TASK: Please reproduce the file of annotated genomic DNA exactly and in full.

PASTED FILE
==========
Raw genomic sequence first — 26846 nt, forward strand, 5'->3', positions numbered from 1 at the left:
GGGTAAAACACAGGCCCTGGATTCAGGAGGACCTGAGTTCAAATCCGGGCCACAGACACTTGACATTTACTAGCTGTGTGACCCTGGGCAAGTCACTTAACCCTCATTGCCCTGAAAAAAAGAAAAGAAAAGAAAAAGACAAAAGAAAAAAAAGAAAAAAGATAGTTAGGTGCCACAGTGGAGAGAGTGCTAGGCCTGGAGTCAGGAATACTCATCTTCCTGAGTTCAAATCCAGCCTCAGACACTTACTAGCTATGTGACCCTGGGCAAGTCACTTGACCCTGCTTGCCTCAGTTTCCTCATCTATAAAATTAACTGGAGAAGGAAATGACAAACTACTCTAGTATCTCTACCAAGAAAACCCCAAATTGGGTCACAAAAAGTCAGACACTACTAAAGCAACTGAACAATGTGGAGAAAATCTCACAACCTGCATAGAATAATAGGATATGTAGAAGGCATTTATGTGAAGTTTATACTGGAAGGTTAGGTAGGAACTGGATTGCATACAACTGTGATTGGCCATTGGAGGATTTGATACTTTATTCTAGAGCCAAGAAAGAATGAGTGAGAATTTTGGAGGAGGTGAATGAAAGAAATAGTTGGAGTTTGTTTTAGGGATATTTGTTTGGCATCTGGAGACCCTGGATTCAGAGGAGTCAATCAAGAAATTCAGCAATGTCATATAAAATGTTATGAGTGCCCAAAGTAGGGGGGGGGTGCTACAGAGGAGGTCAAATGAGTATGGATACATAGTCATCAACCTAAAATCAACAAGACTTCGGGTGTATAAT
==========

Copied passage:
Raw genomic sequence first — 26846 nt, forward strand, 5'->3', positions numbered from 1 at the left:
GGGTAAAACACAGGCCCTGGATTCAGGAGGACCTGAGTTCAAATCCGGGCCACAGACACTTGACATTTACTAGCTGTGTGACCCTGGGCAAGTCACTTAACCCTCATTGCCCTGAAAAAAAGAAAAGAAAAGAAAAAGACAAAAGAAAAAAAAGAAAAAAGATAGTTAGGTGCCACAGTGGAGAGAGTGCTAGGCCTGGAGTCAGGAATACTCATCTTCCTGAGTTCAAATCCAGCCTCAGACACTTACTAGCTATGTGACCCTGGGCAAGTCACTTGACCCTGCTTGCCTCAGTTTCCTCATCTATAAAATTAACTGGAGAAGGAAATGACAAACTACTCTAGTATCTCTACCAAGAAAACCCCAAATTGGGTCACAAAAAGTCAGACACTACTAAAGCAACTGAACAATGTGGAGAAAATCTCACAACCTGCATAGAATAATAGGATATGTAGAAGGCATTTATGTGAAGTTTATACTGGAAGGTTAGGTAGGAACTGGATTGCATACAACTGTGATTGGCCATTGGAGGATTTGATACTTTATTCTAGAGCCAAGAAAGAATGAGTGAGAATTTTGGAGGAGGTGAATGAAAGAAATAGTTGGAGTTTGTTTTAGGGATATTTGTTTGGCATCTGGAGACCCTGGATTCAGAGGAGTCAATCAAGAAATTCAGCAATGTCATATAAAATGTTATGAGTGCCCAAAGTAGGGGGGGGGTGCTACAGAGGAGGTCAAATGAGTATGGATACATAGTCATCAACCTAAAATCAACAAGACTTCGGGTGTATAAT